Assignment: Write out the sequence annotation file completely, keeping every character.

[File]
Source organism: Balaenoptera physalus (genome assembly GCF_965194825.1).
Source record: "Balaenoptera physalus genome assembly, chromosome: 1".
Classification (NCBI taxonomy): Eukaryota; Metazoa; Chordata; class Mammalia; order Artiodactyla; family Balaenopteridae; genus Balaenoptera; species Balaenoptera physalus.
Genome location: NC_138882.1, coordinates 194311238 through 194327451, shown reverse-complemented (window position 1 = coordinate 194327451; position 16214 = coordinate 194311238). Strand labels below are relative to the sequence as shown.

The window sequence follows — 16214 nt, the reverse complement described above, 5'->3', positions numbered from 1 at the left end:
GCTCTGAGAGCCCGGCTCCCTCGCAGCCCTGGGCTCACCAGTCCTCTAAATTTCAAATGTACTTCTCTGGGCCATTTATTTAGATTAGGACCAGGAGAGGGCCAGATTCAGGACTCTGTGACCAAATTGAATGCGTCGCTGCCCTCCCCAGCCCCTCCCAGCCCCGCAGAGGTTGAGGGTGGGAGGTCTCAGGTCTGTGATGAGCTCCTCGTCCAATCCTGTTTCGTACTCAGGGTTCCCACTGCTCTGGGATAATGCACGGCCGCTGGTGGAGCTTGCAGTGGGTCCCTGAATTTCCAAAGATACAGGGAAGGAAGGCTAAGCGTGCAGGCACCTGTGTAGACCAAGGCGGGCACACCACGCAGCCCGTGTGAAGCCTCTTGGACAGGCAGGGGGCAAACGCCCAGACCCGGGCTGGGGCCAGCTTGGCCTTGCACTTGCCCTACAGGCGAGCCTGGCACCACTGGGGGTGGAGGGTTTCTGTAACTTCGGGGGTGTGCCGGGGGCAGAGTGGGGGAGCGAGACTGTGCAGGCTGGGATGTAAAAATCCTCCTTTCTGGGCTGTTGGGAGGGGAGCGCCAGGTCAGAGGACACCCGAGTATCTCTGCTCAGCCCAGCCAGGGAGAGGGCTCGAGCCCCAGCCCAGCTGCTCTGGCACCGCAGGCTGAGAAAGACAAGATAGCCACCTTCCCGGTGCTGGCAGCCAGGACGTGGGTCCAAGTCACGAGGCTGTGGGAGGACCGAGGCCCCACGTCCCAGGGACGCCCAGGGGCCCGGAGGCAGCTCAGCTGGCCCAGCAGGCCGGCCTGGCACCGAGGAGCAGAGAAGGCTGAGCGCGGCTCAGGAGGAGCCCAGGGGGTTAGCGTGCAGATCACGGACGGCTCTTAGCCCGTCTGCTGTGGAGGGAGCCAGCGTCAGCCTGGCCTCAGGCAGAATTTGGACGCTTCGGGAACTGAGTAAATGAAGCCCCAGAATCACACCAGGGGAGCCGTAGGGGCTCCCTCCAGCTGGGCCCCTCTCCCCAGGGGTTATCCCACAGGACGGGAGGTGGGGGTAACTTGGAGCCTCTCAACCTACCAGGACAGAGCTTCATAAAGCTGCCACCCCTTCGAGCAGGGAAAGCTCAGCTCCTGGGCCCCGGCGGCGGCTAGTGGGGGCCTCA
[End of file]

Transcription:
Source organism: Balaenoptera physalus (genome assembly GCF_965194825.1).
Source record: "Balaenoptera physalus genome assembly, chromosome: 1".
Classification (NCBI taxonomy): Eukaryota; Metazoa; Chordata; class Mammalia; order Artiodactyla; family Balaenopteridae; genus Balaenoptera; species Balaenoptera physalus.
Genome location: NC_138882.1, coordinates 194311238 through 194327451, shown reverse-complemented (window position 1 = coordinate 194327451; position 16214 = coordinate 194311238). Strand labels below are relative to the sequence as shown.

The window sequence follows — 16214 nt, the reverse complement described above, 5'->3', positions numbered from 1 at the left end:
GCTCTGAGAGCCCGGCTCCCTCGCAGCCCTGGGCTCACCAGTCCTCTAAATTTCAAATGTACTTCTCTGGGCCATTTATTTAGATTAGGACCAGGAGAGGGCCAGATTCAGGACTCTGTGACCAAATTGAATGCGTCGCTGCCCTCCCCAGCCCCTCCCAGCCCCGCAGAGGTTGAGGGTGGGAGGTCTCAGGTCTGTGATGAGCTCCTCGTCCAATCCTGTTTCGTACTCAGGGTTCCCACTGCTCTGGGATAATGCACGGCCGCTGGTGGAGCTTGCAGTGGGTCCCTGAATTTCCAAAGATACAGGGAAGGAAGGCTAAGCGTGCAGGCACCTGTGTAGACCAAGGCGGGCACACCACGCAGCCCGTGTGAAGCCTCTTGGACAGGCAGGGGGCAAACGCCCAGACCCGGGCTGGGGCCAGCTTGGCCTTGCACTTGCCCTACAGGCGAGCCTGGCACCACTGGGGGTGGAGGGTTTCTGTAACTTCGGGGGTGTGCCGGGGGCAGAGTGGGGGAGCGAGACTGTGCAGGCTGGGATGTAAAAATCCTCCTTTCTGGGCTGTTGGGAGGGGAGCGCCAGGTCAGAGGACACCCGAGTATCTCTGCTCAGCCCAGCCAGGGAGAGGGCTCGAGCCCCAGCCCAGCTGCTCTGGCACCGCAGGCTGAGAAAGACAAGATAGCCACCTTCCCGGTGCTGGCAGCCAGGACGTGGGTCCAAGTCACGAGGCTGTGGGAGGACCGAGGCCCCACGTCCCAGGGACGCCCAGGGGCCCGGAGGCAGCTCAGCTGGCCCAGCAGGCCGGCCTGGCACCGAGGAGCAGAGAAGGCTGAGCGCGGCTCAGGAGGAGCCCAGGGGGTTAGCGTGCAGATCACGGACGGCTCTTAGCCCGTCTGCTGTGGAGGGAGCCAGCGTCAGCCTGGCCTCAGGCAGAATTTGGACGCTTCGGGAACTGAGTAAATGAAGCCCCAGAATCACACCAGGGGAGCCGTAGGGGCTCCCTCCAGCTGGGCCCCTCTCCCCAGGGGTTATCCCACAGGACGGGAGGTGGGGGTAACTTGGAGCCTCTCAACCTACCAGGACAGAGCTTCATAAAGCTGCCACCCCTTCGAGCAGGGAAAGCTCAGCTCCTGGGCCCCGGCGGCGGCTAGTGGGGGCCTCA